My Take on the Journey Called Life

May 19, 2011

Wireless mobile charging

Filed under: Electronics,Mobile — Neeraj Jain @ 7:22 am
Tags: , ,

Mobile phones have made our life truly mobile. Because these are tiny and don’t have any dangling wires, we can carry it in our pockets and communicate anywhere.

However, the mobile charging process defeats the very purpose of going wireless. This charger consists of has a dangling wire. You need to insert this dangling wire to the charging pin of your mobile and the charger plug to the electric supply.

Mobile phone charger, as it exists now, has three major disadvantages:

  1. The charger wire is thin. This makes it brittle and prone to entanglement. In fact, the charger wires last for a few months.
  2. The charger wire is small. Its length varies from 2 ft to 5 ft. If you are in a public place or traveling, you have to stand near the electricity point and check repeatedly for the fully charged status. This is frustrating.
  3. The mobile chargers differ from manufacturer to manufacturer. If you have a Nokia phone, your spouse has LG, and your kid has Samsung, you need to have three separate chargers. You cannot charge a LG from a Nokia or Samsung charger. Worse, chargers are different for different models from the same manufacturer. You can’t use a Nokia C5 charger to charge Nokia 1100.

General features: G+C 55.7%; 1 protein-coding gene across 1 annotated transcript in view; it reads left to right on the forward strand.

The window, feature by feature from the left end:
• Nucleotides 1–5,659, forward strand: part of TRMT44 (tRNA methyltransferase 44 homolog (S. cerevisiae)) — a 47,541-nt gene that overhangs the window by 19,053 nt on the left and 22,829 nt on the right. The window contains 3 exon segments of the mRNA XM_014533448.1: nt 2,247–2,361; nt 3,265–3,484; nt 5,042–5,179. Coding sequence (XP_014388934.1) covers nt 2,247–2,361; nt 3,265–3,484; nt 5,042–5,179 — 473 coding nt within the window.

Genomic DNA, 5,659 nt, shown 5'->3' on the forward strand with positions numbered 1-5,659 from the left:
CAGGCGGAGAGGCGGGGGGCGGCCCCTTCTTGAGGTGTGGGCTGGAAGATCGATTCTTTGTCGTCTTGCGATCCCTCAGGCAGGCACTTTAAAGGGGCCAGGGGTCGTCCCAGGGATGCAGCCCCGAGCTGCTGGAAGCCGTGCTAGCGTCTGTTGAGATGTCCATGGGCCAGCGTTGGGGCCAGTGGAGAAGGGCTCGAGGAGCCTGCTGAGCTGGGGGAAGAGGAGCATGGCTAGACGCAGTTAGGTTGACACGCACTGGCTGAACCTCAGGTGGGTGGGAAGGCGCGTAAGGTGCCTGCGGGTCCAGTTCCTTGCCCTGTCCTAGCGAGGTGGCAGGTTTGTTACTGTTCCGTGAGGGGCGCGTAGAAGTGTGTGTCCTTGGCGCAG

Some forward-thinking companies have come up with a wireless charging device. They call it charger pad. The charger pad utilizes the long-discovered principle of electromagnetic induction. It has two components, mat and casing. That’s it! No wires.

Here’s what you need to do to charge your phone:

  1. Turn on the power supply.
    Skip this step for public places where it is always on.
  2. Insert the mobile in the casing.
  3. Place the mobile on the mat. That’s it.

Another big advantage of this charging pad is that you can place as many as 4 mobiles on the mat. It supports mobile phones of all leading manufacturers such as Nokia, Samsung, Motorola, Blackberry, Palm Pre, HTC, and Apple.

Right now, these wireless charging devices are expensive and are available only in the most developed nations including United States, United Kingdom, Germany, and Finland.

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